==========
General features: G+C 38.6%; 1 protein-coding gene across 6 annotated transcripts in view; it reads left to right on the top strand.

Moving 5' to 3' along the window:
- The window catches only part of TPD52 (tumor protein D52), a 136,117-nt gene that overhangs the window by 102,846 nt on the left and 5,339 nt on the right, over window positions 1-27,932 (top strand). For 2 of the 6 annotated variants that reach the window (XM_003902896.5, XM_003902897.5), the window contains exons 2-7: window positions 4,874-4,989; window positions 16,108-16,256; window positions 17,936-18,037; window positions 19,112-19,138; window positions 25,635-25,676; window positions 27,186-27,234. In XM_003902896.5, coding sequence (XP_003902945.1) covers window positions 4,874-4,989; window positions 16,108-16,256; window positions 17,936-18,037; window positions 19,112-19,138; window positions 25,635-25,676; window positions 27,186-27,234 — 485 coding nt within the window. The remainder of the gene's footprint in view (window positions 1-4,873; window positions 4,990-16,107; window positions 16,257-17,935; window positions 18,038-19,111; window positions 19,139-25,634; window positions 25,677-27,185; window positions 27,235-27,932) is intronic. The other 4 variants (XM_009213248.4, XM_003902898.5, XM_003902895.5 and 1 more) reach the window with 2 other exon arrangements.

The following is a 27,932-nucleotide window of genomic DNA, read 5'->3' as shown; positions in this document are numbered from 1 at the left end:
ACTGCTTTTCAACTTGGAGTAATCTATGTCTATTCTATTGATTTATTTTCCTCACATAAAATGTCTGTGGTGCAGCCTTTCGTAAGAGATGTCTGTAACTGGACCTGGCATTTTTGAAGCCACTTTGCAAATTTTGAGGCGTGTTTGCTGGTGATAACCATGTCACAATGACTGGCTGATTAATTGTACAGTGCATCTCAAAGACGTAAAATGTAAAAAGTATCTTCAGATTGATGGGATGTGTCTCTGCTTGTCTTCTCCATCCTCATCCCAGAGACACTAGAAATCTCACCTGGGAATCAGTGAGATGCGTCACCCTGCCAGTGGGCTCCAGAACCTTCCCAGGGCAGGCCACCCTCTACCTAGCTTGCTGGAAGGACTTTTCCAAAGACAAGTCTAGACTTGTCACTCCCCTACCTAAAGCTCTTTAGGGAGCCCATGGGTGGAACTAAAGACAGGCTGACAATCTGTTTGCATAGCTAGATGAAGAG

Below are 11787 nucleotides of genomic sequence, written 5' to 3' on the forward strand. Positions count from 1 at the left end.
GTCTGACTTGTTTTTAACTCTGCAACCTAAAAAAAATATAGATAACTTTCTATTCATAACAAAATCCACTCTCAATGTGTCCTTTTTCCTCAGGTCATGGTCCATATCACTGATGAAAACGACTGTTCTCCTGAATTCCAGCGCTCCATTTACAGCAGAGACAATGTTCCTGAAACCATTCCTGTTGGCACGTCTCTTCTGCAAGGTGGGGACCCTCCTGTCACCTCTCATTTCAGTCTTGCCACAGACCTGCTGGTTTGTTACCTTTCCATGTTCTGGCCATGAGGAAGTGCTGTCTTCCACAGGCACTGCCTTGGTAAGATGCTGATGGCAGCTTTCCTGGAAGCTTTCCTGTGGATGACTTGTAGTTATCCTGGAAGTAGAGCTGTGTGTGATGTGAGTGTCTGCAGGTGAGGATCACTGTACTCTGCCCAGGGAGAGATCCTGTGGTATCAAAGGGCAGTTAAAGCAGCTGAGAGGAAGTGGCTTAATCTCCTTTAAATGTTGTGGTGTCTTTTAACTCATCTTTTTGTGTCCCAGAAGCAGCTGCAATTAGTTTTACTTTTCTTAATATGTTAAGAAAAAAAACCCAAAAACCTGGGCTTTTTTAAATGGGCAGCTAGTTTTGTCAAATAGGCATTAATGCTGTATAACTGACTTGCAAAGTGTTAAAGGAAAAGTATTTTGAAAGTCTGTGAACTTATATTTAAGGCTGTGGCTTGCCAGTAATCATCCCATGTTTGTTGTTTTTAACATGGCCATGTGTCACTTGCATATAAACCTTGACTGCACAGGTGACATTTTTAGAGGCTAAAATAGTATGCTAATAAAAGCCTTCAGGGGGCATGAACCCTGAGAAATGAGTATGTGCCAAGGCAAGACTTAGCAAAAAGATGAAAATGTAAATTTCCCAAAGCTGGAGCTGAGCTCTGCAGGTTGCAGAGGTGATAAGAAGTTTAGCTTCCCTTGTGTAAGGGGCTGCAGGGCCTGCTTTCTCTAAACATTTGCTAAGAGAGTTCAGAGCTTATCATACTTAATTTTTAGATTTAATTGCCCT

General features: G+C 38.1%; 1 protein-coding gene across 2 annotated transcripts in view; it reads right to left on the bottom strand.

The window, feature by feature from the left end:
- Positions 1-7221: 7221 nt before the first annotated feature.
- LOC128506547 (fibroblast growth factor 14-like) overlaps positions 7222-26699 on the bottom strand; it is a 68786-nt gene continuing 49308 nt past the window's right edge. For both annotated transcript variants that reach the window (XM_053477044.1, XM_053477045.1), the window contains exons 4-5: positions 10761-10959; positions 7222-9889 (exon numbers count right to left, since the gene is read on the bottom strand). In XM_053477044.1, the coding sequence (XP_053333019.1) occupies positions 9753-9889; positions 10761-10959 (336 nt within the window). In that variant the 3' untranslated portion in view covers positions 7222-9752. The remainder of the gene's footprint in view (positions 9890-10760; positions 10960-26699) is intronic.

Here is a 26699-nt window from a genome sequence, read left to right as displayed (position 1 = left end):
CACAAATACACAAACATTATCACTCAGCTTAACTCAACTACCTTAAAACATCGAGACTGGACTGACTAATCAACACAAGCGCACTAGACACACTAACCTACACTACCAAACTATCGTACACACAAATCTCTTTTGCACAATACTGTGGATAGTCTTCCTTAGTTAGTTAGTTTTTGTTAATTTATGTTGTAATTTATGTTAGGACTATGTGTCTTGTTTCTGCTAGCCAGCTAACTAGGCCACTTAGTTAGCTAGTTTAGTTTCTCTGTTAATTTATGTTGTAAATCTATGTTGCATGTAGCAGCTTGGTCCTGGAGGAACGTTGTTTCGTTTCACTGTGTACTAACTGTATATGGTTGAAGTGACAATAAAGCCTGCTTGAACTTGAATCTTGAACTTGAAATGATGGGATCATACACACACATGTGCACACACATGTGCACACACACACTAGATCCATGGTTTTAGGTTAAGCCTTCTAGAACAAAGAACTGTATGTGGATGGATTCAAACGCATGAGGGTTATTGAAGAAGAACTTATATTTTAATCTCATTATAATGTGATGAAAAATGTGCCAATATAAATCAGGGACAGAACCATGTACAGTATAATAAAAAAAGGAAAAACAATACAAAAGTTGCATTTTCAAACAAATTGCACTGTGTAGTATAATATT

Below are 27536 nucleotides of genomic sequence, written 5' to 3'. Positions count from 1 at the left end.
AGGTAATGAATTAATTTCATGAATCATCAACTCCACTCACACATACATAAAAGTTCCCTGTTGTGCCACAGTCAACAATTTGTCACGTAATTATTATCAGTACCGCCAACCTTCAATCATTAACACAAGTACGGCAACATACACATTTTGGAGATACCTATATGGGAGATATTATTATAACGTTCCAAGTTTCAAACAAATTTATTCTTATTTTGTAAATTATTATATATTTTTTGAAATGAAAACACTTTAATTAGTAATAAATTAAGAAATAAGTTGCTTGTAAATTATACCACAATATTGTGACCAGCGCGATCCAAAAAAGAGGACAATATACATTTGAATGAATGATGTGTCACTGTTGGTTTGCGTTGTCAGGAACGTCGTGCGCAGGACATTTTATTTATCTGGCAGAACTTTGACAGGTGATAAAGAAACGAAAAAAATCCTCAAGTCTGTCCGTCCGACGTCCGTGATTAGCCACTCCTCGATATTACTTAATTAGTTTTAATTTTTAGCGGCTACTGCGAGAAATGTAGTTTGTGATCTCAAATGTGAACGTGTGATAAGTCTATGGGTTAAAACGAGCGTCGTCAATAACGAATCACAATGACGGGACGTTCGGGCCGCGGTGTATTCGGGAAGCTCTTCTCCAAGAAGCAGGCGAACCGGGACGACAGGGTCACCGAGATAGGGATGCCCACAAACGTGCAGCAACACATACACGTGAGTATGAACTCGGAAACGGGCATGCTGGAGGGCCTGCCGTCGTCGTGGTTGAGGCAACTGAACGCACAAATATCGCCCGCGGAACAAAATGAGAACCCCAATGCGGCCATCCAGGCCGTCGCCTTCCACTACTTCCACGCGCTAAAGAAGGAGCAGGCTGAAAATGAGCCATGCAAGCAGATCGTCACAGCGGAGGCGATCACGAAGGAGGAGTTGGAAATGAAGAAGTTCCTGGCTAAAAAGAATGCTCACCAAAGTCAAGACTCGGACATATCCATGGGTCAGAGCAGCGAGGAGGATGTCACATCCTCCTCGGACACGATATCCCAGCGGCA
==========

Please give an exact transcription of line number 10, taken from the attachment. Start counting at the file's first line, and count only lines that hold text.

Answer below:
- Positions 1-7221: 7221 nt before the first annotated feature.